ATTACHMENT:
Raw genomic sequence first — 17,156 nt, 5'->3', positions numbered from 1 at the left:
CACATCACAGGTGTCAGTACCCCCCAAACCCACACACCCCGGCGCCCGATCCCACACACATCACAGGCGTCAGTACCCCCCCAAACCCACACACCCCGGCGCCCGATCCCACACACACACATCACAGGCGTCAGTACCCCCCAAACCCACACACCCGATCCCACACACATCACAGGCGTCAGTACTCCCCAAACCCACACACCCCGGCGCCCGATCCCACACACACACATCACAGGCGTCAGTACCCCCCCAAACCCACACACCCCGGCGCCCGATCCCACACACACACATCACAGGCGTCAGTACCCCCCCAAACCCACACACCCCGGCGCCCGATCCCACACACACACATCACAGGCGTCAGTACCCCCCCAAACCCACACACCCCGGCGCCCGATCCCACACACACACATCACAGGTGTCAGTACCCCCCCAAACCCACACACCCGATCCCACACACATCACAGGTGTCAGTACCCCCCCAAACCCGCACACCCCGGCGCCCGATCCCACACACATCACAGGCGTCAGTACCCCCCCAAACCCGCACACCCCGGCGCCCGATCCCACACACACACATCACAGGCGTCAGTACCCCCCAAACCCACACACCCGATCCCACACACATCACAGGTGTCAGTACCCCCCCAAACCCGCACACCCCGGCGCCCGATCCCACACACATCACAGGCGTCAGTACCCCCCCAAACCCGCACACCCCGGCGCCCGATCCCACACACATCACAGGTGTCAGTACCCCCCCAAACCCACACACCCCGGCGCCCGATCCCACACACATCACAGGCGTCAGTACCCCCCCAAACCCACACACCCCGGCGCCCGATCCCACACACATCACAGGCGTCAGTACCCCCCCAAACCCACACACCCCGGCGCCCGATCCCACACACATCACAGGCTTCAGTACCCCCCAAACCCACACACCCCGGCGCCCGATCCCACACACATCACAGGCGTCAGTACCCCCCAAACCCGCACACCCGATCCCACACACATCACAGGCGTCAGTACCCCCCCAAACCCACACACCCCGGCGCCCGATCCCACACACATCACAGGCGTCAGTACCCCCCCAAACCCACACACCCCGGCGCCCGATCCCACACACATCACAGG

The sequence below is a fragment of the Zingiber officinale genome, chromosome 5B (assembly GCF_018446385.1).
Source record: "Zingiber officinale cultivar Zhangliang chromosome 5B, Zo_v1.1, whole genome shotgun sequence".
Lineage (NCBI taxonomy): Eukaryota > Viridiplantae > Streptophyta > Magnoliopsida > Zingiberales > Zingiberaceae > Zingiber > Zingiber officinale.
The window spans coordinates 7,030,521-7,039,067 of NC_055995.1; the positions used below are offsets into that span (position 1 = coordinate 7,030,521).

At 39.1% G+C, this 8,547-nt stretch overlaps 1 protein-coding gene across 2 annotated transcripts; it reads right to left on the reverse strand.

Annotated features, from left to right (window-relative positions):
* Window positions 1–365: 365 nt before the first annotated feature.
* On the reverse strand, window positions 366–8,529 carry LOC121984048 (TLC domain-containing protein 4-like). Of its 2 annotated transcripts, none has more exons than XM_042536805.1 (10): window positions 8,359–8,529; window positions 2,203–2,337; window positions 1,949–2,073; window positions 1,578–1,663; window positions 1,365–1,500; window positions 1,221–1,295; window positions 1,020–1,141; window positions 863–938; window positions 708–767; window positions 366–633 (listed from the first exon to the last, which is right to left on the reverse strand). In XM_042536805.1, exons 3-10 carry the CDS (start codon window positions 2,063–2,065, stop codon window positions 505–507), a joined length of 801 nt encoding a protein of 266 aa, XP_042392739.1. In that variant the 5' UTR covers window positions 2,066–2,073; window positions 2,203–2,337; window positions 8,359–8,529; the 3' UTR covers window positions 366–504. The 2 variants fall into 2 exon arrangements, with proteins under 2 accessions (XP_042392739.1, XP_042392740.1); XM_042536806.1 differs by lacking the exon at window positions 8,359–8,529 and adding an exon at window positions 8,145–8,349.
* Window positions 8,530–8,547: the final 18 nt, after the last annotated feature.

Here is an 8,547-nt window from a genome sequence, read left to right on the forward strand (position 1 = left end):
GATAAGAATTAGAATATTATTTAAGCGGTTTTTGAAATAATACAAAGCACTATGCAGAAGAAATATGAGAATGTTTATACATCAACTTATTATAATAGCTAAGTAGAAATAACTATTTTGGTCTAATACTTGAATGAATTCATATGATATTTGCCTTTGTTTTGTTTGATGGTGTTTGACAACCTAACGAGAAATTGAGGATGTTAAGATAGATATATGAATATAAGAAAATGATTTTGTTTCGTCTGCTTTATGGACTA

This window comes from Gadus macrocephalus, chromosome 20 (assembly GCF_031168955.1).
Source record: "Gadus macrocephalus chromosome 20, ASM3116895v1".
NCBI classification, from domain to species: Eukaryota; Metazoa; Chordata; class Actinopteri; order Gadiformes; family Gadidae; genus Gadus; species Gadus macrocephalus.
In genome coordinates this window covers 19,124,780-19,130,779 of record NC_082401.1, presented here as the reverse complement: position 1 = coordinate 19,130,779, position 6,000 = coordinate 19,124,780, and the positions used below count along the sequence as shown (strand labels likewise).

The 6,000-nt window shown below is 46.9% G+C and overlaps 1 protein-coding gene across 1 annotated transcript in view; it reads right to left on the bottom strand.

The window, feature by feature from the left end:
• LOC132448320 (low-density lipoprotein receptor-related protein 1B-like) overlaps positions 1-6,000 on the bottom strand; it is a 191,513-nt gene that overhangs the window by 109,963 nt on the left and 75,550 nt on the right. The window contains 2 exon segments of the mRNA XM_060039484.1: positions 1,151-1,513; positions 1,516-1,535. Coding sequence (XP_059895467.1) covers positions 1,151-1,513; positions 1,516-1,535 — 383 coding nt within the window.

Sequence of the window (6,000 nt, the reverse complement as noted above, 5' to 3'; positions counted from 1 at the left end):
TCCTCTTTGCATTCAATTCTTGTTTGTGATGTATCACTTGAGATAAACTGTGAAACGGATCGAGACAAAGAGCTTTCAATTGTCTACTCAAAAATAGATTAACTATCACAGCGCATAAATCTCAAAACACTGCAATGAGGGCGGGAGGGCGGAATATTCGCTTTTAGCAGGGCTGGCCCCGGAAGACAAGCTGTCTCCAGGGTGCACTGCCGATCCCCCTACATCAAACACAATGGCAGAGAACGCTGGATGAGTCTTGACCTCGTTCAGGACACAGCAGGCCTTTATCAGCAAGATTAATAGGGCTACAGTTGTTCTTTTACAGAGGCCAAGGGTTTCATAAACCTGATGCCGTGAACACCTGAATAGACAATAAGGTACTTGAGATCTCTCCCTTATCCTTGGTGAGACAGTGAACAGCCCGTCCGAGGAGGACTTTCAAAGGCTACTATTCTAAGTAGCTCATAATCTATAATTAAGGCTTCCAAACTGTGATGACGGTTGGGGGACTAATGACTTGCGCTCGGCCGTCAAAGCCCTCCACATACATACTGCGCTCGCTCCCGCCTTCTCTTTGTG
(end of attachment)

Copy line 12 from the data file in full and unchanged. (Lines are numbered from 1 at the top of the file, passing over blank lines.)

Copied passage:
Here is an 8,547-nt window from a genome sequence, read left to right on the forward strand (position 1 = left end):